- Iran touts new laser that bolsters missile accuracy
- Satanists petition for statue at Oklahoma Statehouse
- Deadly N.Y. train derailment leads to Senate call for cameras at tracks
- WWII vet, 90, en route to Pearl Harbor event booted from flight
- SWAT team at Phoenix hospital as armed man clears emergency room
- Kim Jong-un’s uncle dragged from political meeting, booted from party
- Big storm dumps snow on East Coast, travel dicey
- Thai prime minister dissolves Parliament, calls elections
- Hagel to meet with Pakistan’s prime minister
- Kiev: Riot police deployed near protest sites
Inside the Beltway
STEP RIGHT UP
The Democratic Party is intent on discovering just whom they can count on these days as the 2012 presidential campaign looms.
“We’re building the Democratic Party from the bottom up because it’s how we believe we can be competitive in all 50 states,” says Patrick Gaspard, executive director of the Democratic National Committee.
The organization has confabulated an intricate but strategic survey for Democrats, gauging how far they lean to the liberal or conservative sides, their feelings about the party itself, and the importance of assorted issues, from energy to immigration. The Democrats are also intent on defining who might populate their proverbial “big tent.” Lots of folks, apparently.
“Do you identify with any of the following groups?” the survey asks, offering the following category choices: “African Americans, Americans abroad, Asian Americans and Pacific Islanders, business owners and entrepreneurs, environmentalists, health care professionals, labor, Latinos/Hispanics, LGBT, Native Americans, people of faith, people with disabilities, seniors, students, veterans, young professionals.”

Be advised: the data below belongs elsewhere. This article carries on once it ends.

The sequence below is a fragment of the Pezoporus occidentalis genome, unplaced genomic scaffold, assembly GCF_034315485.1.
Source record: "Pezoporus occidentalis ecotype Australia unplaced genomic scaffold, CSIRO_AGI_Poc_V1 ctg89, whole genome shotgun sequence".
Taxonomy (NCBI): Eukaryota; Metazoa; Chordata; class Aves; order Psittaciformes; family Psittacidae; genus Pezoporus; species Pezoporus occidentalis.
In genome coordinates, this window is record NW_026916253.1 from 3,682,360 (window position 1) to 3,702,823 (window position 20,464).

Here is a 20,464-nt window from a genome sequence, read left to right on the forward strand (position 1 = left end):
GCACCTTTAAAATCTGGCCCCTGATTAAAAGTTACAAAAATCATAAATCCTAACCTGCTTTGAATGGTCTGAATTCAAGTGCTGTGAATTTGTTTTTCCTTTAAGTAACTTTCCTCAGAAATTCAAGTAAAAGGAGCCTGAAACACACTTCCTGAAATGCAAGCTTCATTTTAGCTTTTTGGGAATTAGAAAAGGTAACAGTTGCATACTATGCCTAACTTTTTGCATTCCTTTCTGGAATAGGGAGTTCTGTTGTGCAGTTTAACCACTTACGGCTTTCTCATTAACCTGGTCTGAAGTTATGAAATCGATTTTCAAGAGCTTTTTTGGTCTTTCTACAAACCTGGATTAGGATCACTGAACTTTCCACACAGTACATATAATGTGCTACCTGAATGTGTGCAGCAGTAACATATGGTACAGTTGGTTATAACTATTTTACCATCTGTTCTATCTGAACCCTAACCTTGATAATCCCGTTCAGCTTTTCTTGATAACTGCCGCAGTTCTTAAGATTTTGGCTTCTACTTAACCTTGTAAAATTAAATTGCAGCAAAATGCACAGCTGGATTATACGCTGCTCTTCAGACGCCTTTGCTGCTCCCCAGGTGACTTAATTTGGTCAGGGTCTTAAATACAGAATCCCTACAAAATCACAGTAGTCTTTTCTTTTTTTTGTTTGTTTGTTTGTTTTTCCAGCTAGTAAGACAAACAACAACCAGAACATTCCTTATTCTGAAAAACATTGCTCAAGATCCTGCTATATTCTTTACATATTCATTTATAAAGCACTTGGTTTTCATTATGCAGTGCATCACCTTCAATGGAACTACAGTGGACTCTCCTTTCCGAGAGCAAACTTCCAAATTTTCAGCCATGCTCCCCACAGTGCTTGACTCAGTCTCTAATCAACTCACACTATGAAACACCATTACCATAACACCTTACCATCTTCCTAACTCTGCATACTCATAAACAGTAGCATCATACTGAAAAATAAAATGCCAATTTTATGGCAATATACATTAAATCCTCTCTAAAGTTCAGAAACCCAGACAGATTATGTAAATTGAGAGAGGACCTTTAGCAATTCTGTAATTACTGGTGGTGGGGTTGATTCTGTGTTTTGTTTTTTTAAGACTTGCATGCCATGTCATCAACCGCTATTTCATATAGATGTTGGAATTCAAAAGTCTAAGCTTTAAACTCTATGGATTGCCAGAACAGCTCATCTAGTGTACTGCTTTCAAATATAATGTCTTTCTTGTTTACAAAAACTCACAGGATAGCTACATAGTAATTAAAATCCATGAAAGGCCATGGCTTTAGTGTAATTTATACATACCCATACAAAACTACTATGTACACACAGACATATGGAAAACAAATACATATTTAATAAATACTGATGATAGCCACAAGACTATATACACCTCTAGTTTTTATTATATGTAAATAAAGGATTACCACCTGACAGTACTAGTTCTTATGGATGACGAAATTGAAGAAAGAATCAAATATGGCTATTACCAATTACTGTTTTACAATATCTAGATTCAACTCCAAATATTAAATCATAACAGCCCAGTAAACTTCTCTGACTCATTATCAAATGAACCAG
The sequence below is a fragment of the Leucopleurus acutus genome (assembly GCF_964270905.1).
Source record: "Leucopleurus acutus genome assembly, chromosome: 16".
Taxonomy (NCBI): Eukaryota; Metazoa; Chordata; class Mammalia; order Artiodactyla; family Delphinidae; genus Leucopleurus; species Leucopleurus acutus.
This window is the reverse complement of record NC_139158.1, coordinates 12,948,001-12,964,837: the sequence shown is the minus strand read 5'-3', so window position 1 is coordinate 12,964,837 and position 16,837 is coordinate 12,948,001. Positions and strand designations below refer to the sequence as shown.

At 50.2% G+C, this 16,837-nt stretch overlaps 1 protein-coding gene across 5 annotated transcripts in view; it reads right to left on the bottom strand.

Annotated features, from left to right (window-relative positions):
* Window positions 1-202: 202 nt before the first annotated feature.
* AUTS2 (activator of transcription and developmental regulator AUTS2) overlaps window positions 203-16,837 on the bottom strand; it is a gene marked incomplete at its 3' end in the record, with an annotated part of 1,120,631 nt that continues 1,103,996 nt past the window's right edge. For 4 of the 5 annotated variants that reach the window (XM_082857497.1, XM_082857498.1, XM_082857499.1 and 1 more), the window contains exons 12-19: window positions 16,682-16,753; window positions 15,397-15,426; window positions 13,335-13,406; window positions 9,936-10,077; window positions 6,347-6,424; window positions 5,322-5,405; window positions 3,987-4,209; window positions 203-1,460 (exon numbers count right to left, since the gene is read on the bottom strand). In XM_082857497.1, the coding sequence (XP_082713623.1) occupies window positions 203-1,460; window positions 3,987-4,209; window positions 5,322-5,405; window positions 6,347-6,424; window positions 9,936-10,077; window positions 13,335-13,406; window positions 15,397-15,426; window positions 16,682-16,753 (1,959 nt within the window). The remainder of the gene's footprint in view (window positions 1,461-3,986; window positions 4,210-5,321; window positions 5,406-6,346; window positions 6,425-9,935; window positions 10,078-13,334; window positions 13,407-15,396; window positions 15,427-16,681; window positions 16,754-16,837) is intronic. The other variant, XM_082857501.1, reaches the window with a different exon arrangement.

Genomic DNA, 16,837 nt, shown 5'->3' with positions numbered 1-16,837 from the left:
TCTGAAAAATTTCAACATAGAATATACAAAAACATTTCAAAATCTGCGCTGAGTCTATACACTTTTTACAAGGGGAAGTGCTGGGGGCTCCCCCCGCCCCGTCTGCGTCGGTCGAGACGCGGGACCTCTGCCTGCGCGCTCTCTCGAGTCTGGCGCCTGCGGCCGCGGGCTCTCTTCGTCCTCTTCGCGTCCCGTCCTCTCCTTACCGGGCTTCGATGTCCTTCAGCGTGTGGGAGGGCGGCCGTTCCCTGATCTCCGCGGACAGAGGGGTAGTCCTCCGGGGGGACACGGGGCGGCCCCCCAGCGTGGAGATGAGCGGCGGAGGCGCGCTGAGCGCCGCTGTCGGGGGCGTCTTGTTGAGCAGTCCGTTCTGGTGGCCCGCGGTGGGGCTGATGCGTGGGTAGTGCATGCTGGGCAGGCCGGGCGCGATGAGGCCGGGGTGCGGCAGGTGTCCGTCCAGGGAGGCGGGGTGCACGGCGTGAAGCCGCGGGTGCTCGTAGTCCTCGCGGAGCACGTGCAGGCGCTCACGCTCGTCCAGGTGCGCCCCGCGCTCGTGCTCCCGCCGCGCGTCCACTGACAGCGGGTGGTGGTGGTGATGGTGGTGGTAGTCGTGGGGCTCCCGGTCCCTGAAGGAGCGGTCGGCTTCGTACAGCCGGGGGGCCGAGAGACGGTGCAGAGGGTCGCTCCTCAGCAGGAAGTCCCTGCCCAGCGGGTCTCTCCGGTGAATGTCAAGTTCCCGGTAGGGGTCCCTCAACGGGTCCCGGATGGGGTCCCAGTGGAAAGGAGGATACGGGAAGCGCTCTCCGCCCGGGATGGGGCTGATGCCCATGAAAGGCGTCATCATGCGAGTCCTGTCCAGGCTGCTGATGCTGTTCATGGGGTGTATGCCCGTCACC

A grass-roots rally is building among those who insist that Sen. Jim DeMint deserves a seat on the Senate Finance Committee.
“At the height of the struggle in the U.S. Senate to prevent President Obama from ramming Obamacare down America’s throat, Republicans sounded the retreat. They withdrew to the backrooms to cut a deal with the Democrats,” says Lawrence A. Hunter, director of the Social Security Institute.
The interest group calls the South Carolina Republican “heroic, principled and relentless,” among other things, particularly in his fight against health-care reform legislation.
“Sen. Jim DeMint would have no part of it. DeMint stood alone on the Senate floor in an effort to rally the Republican troops to make a stand. He was cajoled and threatened by Republican leaders to give up his effort but he persisted,” Mr. Hunter continues.
He’s asking conservatives to contact Senate Republican Leader Mitch McConnell and “demand” that Mr. DeMint be given that single open seat on the Finance Committee, which controls legislation on Social Security, Medicare and other retirement programs.
POLL DU JOUR
• 84 percent of Americans say the Sept. 11, 2001, terrorist attack “changed America forever.”
• 11 percent are undecided; 5 percent disagree.
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